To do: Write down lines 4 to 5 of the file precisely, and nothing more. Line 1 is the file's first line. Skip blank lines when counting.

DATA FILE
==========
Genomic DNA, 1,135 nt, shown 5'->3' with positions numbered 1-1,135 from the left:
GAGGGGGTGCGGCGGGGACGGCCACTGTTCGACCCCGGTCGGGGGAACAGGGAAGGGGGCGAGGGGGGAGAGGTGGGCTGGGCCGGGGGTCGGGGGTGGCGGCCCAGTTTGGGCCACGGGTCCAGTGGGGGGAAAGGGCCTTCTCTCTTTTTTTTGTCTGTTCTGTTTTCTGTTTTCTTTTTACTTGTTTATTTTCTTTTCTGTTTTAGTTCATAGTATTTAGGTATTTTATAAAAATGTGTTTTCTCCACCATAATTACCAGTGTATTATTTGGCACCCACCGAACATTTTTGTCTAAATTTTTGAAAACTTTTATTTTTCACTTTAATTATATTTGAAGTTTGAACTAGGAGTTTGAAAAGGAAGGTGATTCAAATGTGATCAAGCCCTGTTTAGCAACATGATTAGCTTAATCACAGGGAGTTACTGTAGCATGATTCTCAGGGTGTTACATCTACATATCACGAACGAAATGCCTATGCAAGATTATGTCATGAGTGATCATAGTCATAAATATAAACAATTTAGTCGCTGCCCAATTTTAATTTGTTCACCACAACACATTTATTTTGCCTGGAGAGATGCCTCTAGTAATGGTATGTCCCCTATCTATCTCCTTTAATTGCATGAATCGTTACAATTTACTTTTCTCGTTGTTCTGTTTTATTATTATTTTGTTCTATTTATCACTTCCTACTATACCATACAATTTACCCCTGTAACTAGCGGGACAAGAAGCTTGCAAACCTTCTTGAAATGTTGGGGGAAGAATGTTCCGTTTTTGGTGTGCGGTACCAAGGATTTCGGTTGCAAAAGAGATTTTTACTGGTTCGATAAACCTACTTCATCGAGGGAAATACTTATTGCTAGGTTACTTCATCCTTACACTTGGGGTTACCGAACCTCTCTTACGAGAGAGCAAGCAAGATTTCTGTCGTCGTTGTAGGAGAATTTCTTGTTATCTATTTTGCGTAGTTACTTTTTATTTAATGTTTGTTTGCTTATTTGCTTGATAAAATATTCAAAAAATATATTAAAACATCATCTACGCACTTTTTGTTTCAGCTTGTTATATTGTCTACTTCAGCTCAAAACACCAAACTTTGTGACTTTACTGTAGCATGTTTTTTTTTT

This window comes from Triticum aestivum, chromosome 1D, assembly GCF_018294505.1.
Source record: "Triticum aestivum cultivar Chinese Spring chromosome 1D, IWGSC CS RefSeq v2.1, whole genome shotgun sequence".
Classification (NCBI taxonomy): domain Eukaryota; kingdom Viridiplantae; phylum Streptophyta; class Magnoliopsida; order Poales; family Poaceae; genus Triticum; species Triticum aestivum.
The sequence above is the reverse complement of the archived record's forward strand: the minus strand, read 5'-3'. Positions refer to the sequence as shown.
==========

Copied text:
Source record: "Triticum aestivum cultivar Chinese Spring chromosome 1D, IWGSC CS RefSeq v2.1, whole genome shotgun sequence".
Classification (NCBI taxonomy): domain Eukaryota; kingdom Viridiplantae; phylum Streptophyta; class Magnoliopsida; order Poales; family Poaceae; genus Triticum; species Triticum aestivum.